InDesign has all the tools you need to create functional user interface (UI) elements.
In the article, I will walk you through the steps to create a pop-up window. This can be used for menus, pop-up video players, and “modal” dialogs (for example, alert boxes).
I’ll show you how to do all of this with native InDesign tools so you don’t have to write any code.
Steps to create a pop-up window with InDesign
- Create your contextual elements (the message, the dialog box and the illustration of all the buttons) and group them.
advised: Create a “background” rectangle that covers the entire page and is partially transparent. Group it behind the rest of your artwork. This will help create an overlay effect to make your pop-up appear up of the content of the other page.
- Create a small rectangle with no stroke or fill that doesn’t rest on any significant artwork. It will be the “empty” state when the pop-up window is not displayed.
- Select both items, open the Object States panel (Window> Interactive) and use the button at the bottom of the panel to convert your selection to a multistate object (MSO). The MSO will have two states (your illustration and your “empty” state). Give the MSO a clear name in the Object States panel, such as “popup”. Name the state with the clear “empty” rectangle in triple click on the state name, then drag it up to make it the first state. Name your other state “dialogue”.
- Create a button and apply a Go to state action, which changes to the “dialogue” state on the “pop-up” MSO. If you created an illustration for a “close” or “ok” button, select that artwork (you may need to double click to navigate to the item and / or press ESC if you enter a text frame or go too far in your selection), open the Buttons and Forms panel (Window> Interactive), click the plus sign (+) and add a Go to state action. Set it to the “empty” state of the “dialog” MSO so that it closes the pop-up when you click on it. If you have created a background item, it is recommended that you also apply this action to that item.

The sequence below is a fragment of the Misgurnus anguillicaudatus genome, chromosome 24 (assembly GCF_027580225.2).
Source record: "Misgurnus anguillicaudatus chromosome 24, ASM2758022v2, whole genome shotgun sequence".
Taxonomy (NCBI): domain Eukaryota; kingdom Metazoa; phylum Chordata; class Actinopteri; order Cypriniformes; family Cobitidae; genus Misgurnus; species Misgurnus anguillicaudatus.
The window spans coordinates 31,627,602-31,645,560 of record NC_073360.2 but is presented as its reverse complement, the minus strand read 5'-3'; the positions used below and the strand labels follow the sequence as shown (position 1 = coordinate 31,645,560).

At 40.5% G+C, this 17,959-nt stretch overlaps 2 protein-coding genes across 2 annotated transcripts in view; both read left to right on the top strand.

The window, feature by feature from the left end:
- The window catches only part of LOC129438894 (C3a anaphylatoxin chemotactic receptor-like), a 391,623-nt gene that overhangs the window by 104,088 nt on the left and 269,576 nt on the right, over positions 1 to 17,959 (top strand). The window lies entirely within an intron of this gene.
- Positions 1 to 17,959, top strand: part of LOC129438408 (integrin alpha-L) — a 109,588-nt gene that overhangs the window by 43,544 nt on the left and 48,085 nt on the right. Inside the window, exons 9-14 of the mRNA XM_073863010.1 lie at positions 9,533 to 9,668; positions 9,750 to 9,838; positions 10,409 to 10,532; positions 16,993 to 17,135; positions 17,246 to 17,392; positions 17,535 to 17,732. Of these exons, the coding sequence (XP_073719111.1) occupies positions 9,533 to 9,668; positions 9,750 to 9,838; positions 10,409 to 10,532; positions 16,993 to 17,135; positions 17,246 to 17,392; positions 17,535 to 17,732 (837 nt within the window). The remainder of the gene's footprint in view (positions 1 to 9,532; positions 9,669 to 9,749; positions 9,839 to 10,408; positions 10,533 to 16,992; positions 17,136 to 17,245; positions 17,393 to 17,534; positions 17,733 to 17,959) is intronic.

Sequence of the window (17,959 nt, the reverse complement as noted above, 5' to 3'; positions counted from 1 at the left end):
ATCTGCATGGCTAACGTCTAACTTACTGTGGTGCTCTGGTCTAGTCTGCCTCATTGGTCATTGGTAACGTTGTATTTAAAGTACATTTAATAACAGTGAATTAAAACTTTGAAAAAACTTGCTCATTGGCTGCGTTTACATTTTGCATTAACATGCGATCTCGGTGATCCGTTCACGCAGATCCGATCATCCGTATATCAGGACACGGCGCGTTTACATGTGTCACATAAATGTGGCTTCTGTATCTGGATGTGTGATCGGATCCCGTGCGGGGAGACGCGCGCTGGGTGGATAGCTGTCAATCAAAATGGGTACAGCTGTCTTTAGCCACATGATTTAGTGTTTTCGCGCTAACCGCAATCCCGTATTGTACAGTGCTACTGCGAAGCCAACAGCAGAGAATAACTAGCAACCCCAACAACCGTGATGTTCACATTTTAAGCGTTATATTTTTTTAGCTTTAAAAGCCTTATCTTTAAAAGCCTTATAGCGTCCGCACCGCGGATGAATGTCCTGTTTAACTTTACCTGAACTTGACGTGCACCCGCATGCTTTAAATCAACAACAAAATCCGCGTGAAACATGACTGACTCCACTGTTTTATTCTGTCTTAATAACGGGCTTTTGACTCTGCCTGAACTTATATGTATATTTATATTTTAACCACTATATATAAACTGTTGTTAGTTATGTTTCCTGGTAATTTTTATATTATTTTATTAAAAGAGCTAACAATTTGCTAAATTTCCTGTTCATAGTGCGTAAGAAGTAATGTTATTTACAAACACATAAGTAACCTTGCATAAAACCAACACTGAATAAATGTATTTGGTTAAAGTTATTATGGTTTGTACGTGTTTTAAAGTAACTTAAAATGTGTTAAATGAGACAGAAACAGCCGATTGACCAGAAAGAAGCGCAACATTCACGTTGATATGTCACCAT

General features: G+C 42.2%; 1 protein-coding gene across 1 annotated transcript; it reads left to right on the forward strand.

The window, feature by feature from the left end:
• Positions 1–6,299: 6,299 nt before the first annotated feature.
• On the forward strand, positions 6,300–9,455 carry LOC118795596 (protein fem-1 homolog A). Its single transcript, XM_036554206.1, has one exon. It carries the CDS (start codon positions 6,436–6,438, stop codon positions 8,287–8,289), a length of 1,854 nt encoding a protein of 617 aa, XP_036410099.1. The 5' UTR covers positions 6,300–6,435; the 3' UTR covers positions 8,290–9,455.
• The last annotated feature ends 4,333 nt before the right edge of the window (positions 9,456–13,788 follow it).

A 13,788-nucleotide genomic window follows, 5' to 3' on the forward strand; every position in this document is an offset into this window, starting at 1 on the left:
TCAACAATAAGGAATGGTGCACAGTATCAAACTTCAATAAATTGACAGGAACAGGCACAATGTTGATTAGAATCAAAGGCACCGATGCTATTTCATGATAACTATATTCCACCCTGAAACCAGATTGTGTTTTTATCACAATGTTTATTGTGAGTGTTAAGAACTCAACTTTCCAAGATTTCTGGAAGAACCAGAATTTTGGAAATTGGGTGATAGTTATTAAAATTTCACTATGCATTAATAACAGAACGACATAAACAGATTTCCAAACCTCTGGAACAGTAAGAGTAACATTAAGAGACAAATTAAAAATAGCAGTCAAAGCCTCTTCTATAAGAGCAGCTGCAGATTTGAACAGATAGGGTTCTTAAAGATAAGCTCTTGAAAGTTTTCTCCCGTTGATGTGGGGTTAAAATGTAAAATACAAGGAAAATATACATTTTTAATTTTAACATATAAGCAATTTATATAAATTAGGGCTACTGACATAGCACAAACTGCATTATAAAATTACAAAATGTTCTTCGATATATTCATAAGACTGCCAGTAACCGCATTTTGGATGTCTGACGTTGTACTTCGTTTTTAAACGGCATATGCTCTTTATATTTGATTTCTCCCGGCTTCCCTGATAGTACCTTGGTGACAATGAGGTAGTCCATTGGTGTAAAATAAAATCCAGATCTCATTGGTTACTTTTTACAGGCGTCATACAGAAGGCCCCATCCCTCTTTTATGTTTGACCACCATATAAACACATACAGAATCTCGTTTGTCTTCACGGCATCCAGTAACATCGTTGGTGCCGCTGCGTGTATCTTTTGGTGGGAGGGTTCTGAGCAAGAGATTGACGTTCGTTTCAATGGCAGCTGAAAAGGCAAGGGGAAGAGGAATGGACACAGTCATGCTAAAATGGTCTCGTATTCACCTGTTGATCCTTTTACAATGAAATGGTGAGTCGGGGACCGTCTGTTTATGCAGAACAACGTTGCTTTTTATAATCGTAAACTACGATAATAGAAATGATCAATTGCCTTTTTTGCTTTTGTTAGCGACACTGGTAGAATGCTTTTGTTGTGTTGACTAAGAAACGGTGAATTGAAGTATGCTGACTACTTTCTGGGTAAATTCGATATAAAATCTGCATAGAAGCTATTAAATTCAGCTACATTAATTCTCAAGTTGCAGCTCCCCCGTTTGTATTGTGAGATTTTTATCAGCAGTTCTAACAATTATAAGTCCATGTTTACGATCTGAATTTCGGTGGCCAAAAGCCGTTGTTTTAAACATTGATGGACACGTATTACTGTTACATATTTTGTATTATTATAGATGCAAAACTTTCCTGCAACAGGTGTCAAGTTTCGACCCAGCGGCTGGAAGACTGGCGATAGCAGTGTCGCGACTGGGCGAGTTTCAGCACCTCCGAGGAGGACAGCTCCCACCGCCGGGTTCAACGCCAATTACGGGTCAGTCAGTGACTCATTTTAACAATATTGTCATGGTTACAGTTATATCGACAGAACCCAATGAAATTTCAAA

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Let’s go a little deeper into the concepts of the above steps.
Creation of illustration and conversion to MSO
Multistate objects allow you to change the appearance of your content. It is easier to create complex illustrations first, so convert it to an MSO. Each object state contains separate illustrations and can be edited independently.
Creating an empty state
The “empty” state is part of how you can create magic with MSOs. This brings up a pop-up window out of nowhere. Better yet, having an empty state doesn’t limit you to 2 states. Your MSO can have multiple “visible” states.
It can be tedious to create empty states, so in5 makes this super easy. Once installed, in5 adds a right click option to the Object States panel which will create an empty state for you … even if you are only using the demo version of in5.
I’ll talk a bit more about in5 below.
It’s good to make your blank report small and out of the way so that it doesn’t lean on (and block) other interactive elements on your page.
Add button actions
By changing the state of an MSO, you’ve created dynamic content!
You can even play animations and / or videos once a report is loaded.
You can trigger multiple actions with a single button (including editing multiple MSOs).
The power of MSO + Buttons is enormous and it only takes a few clicks!
How you can publish interactive content with MSOs
The following formats can be exported from InDesign and will support object states and buttons:
- Publish online
- EPUB fixed layout
- HTML5 created with in5
Note that Interactive PDF does not support MSOs and is not recommended.
Publish Online and Fixed Layout EPUB are both native to InDesign. in5 is similar to these options, but is a third-party add-on. in5 allows you to publish to your own website (while Publish Online only works on Adobe servers). in5 also lets you create a lot more interactivity.
Besides letting you create flipbooks, scrolling websites, 3D flip cards, scrolling frames, slideshows, responsive layouts and more; in5 also has a pop-up generator that will do all of the steps listed in this article for you!
Watch this video of the pop-up generator in action.
If you liked this article and want to learn how to create other UI elements with InDesign, check out the InDesign UX Design Patterns guide.